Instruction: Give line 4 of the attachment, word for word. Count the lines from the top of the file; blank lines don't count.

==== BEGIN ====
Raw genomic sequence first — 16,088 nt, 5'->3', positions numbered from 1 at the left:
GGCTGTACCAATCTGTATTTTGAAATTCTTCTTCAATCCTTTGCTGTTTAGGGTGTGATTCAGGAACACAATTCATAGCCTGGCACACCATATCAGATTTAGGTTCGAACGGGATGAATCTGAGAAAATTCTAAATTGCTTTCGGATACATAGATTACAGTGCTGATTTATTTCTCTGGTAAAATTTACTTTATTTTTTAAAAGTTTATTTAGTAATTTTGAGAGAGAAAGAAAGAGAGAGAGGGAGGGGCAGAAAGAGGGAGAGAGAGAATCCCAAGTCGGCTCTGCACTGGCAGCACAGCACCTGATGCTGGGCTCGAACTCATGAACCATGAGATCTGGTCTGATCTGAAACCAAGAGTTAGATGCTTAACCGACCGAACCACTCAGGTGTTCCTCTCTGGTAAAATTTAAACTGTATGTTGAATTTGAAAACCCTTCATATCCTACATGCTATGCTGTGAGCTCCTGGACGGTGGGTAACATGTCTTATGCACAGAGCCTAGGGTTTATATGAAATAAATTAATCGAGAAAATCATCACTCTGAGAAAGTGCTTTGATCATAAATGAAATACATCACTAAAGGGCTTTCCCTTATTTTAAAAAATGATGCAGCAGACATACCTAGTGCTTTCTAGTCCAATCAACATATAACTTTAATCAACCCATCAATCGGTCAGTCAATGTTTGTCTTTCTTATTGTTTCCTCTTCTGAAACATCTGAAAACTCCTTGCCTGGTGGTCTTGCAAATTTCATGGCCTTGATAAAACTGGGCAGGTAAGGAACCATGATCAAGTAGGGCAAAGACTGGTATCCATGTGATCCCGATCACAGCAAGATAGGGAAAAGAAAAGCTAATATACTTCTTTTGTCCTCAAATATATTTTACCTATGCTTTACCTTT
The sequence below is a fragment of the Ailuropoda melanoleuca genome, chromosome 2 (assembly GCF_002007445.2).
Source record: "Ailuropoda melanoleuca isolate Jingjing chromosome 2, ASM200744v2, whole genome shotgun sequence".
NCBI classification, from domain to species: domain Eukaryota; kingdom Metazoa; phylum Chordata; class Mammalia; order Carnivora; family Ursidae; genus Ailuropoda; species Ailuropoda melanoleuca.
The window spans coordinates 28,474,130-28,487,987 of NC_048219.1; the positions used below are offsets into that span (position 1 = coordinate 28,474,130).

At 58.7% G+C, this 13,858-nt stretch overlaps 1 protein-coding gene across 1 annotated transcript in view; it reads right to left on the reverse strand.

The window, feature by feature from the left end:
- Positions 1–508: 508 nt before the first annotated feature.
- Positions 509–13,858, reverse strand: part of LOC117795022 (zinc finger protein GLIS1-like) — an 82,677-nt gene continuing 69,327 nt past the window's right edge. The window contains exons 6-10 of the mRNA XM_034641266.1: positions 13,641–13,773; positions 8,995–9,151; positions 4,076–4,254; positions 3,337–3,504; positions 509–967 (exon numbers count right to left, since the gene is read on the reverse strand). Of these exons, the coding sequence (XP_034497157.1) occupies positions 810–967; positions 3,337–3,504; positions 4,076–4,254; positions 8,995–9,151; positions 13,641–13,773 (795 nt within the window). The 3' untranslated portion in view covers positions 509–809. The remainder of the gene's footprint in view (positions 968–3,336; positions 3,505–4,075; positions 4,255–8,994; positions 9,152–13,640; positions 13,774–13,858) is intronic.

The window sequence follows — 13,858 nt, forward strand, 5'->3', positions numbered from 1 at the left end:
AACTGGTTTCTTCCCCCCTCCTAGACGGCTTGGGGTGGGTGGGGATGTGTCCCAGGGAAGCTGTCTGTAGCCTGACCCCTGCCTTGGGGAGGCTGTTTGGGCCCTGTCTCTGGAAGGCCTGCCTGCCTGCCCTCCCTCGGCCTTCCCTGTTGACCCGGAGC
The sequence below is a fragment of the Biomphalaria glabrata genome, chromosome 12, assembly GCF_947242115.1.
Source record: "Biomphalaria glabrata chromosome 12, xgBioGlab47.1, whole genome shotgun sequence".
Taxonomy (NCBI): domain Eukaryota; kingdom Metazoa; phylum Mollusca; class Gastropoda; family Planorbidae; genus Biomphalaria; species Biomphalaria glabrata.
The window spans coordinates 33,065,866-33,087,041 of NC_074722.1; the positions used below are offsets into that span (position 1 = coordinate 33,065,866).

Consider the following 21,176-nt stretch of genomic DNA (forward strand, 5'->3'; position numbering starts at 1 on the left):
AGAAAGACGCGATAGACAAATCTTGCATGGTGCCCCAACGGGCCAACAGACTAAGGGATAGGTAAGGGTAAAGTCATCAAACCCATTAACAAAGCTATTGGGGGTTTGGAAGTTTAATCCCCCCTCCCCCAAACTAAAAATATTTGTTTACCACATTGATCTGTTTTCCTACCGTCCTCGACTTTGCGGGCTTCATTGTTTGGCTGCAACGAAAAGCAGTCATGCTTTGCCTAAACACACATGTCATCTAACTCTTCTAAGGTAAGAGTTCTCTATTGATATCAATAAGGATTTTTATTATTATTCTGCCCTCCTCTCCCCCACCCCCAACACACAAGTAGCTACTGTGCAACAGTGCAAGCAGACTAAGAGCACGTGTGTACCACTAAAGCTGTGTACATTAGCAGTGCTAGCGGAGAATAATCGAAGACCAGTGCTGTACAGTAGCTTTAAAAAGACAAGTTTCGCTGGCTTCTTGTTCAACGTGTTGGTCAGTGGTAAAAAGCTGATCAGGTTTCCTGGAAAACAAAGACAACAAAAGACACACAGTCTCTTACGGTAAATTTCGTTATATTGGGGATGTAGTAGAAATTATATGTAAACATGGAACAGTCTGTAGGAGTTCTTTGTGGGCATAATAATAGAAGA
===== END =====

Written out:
Source record: "Ailuropoda melanoleuca isolate Jingjing chromosome 2, ASM200744v2, whole genome shotgun sequence".